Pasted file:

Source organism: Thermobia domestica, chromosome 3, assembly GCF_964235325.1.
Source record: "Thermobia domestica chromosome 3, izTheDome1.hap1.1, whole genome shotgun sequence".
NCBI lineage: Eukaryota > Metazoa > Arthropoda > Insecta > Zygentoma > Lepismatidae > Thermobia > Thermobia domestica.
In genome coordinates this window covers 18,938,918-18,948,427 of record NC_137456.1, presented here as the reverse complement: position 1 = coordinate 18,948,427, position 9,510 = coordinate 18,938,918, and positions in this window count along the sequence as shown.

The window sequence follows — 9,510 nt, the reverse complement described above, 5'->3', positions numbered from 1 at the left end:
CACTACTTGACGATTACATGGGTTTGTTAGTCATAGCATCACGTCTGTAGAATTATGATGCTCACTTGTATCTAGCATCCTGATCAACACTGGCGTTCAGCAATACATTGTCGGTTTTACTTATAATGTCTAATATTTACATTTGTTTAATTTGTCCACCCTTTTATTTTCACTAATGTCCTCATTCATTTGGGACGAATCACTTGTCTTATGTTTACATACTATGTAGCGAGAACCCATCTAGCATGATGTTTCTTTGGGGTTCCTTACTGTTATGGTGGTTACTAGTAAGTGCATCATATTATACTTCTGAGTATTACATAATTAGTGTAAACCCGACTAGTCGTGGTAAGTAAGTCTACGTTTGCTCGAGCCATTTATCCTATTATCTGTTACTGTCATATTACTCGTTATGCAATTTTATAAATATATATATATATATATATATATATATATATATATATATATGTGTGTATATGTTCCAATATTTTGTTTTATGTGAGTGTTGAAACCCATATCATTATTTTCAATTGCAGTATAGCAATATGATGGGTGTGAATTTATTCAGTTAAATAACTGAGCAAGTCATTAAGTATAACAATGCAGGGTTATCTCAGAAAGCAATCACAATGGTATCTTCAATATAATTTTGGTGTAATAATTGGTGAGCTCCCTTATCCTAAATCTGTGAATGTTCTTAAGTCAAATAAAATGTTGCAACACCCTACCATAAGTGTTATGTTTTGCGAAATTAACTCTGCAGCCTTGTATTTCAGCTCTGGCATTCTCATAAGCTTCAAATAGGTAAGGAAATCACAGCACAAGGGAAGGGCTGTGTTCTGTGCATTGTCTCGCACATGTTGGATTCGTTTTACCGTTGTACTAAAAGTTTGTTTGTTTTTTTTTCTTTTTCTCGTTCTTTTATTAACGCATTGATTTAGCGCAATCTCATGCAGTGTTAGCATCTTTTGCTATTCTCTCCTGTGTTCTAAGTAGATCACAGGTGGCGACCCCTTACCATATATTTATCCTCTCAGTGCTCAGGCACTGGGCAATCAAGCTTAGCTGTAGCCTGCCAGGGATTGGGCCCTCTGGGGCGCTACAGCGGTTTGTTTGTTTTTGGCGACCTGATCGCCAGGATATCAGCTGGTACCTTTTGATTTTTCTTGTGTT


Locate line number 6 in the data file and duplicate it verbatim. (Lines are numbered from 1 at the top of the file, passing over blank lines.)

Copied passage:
CACTACTTGACGATTACATGGGTTTGTTAGTCATAGCATCACGTCTGTAGAATTATGATGCTCACTTGTATCTAGCATCCTGATCAACACTGGCGTTCAGCAATACATTGTCGGTTTTACTTATAATGTCTAATATTTACATTTGTTTAATTTGTCCACCCTTTTATTTTCACTAATGTCCTCATTCATTTGGGACGAATCACTTGTCTTATGTTTACATACTATGTAGCGAGAACCCATCTAGCATGATGTTTCTTTGGGGTTCCTTACTGTTATGGTGGTTACTAGTAAGTGCATCATATTATACTTCTGAGTATTACATAATTAGTGTAAACCCGACTAGTCGTGGTAAGTAAGTCTACGTTTGCTCGAGCCATTTATCCTATTATCTGTTACTGTCATATTACTCGTTATGCAATTTTATAAATATATATATATATATATATATATATATATATATATATATATGTGTGTATATGTTCCAATATTTTGTTTTATGTGAGTGTTGAAACCCATATCATTATTTTCAATTGCAGTATAGCAATATGATGGGTGTGAATTTATTCAGTTAAATAACTGAGCAAGTCATTAAGTATAACAATGCAGGGTTATCTCAGAAAGCAATCACAATGGTATCTTCAATATAATTTTGGTGTAATAATTGGTGAGCTCCCTTATCCTAAATCTGTGAATGTTCTTAAGTCAAATAAAATGTTGCAACACCCTACCATAAGTGTTATGTTTTGCGAAATTAACTCTGCAGCCTTGTATTTCAGCTCTGGCATTCTCATAAGCTTCAAATAGGTAAGGAAATCACAGCACAAGGGAAGGGCTGTGTTCTGTGCATTGTCTCGCACATGTTGGATTCGTTTTACCGTTGTACTAAAAGTTTGTTTGTTTTTTTTTCTTTTTCTCGTTCTTTTATTAACGCATTGATTTAGCGCAATCTCATGCAGTGTTAGCATCTTTTGCTATTCTCTCCTGTGTTCTAAGTAGATCACAGGTGGCGACCCCTTACCATATATTTATCCTCTCAGTGCTCAGGCACTGGGCAATCAAGCTTAGCTGTAGCCTGCCAGGGATTGGGCCCTCTGGGGCGCTACAGCGGTTTGTTTGTTTTTGGCGACCTGATCGCCAGGATATCAGCTGGTACCTTTTGATTTTTCTTGTGTT